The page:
[e2e] congestion collapse definition
detlef.bosau at web.de
Wed Sep 9 07:09:08 PDT 2009
David P. Reed wrote:
> Folks, I tend not to use the term "congestion collapse", though it is
> in common use in the Internet community.
> The phenomenon I've been experiencing on the other thread about AT&T
> 3G data access network configuration on this list, if I'm correct (as
> I'm pretty sure I am) should probably be called "congestion collapse",
> or else we need a new term.
> The phenomenon observed in Comcast's debacle with DOCSIS upstream
> buffering should be called by the same term - again, buffering is
> allowed to build on a shared queue carrying diverse traffic, without
> providing any feedback that can be recognized by TCP's rate control
> loop, leading to positive feedback and uncontrolled delay.
Hm. I think, you encounter two problems.
1.: Overbuffering. (Which you frequently mention yourself in the context
of wireless networks.)
2.: And I have to guess here because I don't have any first hand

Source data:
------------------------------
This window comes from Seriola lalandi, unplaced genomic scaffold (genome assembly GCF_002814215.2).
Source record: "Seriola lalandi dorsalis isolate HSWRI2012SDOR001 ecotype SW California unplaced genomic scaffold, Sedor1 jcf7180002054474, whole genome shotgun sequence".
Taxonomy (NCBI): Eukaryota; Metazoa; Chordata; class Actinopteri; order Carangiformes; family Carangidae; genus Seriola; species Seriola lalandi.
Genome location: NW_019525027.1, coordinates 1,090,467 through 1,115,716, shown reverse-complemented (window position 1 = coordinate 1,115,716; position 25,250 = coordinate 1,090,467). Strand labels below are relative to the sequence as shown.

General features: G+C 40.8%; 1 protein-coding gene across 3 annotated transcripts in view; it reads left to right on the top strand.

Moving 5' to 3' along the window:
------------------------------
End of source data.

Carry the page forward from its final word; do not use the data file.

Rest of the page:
experience with DOCSIS, the MAC algorithm used in DOCSIS or by Comcast
> If I look at Wikipedia, for example, at the definition of congestion
> collapse there, it says that CC is characterized by large buffering
> delays AND lost packets. However, in the Comcast and ATT cases here,
> the queues get so obnoxiously long (5-10 seconds) that users
> presumably give up running apps long before packet *loss* sets in due
> to overflow.
Isn't this a clear symptom of overbuffering? Particularly, as TCP is
likely to see quite a number of RTO backoffs when starting a session?
This reminds me of the difficulty of TCP in establishing a proper ACK
clock in wireless networks in case of "short time disconnections", which
Lachlan mentioned some weeks ago.
However, when a queuing delay in wirebound networs grows to 5 or 10
seconds, the queue is obviously dimensioned far too large.
> Back to my question: should this phenomenon be included in "congestion
> collapse" (I believe so), or should we invent a new more specific name
> (Buffer Madness?).
It is surely not congestion collapse, because the traffic growth in CC
is caused by extensive retransmissions. So, CC is basically self
induced. More precisely: The traffic growth is self induced and the
resulting packet loss is self induced.
When, if, there is something self induced in your problem, this is the
growth of the RTO. However, this is hardly a real self induction.
I think "buffer madness" or "extensive buffering syndrome" would be
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